Postcards from Texas: Vultures

When large metropolis’ coincide with wildlife and nature, there is invariably accidents. These accidents usually end up with nature coming out on the losing end. Nature sometimes benefits as well though. Sometimes, nature can adapt to the hustle and bustle of human living and actually benefit and thrive from this. Such is the way with vultures.

The other day, I was walking along a bayou here in Houston when I spotted a black clump in the grass not too far ahead.

This clump was a group of black vultures, 6 in total, with 9 more hanging around in the surrounding area. This meant that they must have found a dead animal and that they were feasting on it. This animal was roadkill, an unfortunate victim of our hustling and bustling. As mentioned before though, some creatures, such as vultures, benefit from this. The black vultures didn’t stick around very long and as soon as they saw me they flew away.

The black vulture does not have as good scent as the Turkey Vulture and tends, therefore, to follow Turkey vultures to carcasses where they proceed to drive the Turkey Vultures away from the meal. As soon as the Black Vultures saw me and flew away, the Turkey Vultures came in for their share.

When they came in, I started to creep closer and closer, not only for a better look, but also out of curiosity of what roadkill they were eating. While I moved somewhat stealthily closer, one vulture unfurled it’s wings and gave me good looks at it’s impressive 1.8 meter wingspan.

That wingspan is roughly 5 feet, 11 inches, which is well over half a foot taller than I am! I continued to crawl in closer until I was incredibly close.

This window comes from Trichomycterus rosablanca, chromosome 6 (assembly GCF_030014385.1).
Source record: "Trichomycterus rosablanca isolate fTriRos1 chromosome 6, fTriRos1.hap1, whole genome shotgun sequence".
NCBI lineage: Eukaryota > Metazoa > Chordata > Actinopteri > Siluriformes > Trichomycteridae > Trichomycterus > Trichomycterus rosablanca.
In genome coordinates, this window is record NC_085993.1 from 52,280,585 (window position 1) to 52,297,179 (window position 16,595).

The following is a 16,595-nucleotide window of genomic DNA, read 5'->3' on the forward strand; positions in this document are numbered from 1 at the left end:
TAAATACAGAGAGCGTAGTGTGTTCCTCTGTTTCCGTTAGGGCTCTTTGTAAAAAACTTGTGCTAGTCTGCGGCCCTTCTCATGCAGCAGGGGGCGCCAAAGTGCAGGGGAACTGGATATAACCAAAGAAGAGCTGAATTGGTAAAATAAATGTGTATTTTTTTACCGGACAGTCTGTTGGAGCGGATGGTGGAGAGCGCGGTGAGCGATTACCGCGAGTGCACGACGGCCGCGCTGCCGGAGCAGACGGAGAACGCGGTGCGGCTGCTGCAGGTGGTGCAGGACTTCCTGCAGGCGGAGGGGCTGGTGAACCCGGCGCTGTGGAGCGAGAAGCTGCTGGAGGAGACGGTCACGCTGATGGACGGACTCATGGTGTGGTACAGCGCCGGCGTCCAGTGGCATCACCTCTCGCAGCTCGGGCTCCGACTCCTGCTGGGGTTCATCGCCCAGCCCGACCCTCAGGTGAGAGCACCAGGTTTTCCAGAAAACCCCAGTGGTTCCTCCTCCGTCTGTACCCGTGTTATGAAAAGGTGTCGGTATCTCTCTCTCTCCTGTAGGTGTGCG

I then found out what it was the vultures were eating…

And it was…

An opossum, as you might be able to tell by the foot in this photo. I feel bad for the poor guy… Some interesting bird behavior to see though, especially the hierarchy of vultures, where Black Vultures are not as skilled but are instead big bullies, chasing away Turkey Vultures from the food that the latter found.  I also took a photo in which I really saw why Turkey Vultures are called what they are

Doesn’t he just look like a turkey!?!

 

Posted by Matthew Sim

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2 thoughts on “Postcards from Texas: Vultures

  1. Great post Matthew, and wonderful Turkey Vulture photos! When we were in Florida, our guide referred to all road kill as a TV dinner, and both the Black & Turkey Vultures were everywhere. In spite of their reputation, you have to admire a bird that does such a great job of cleaning up after us!

  2. Really cool photos Matthew, and I had a giggle picturing you sneaking up to those big birds, crawling along in the grass on your belly! Those Black Vultures are quite handsome actually.
    Mel

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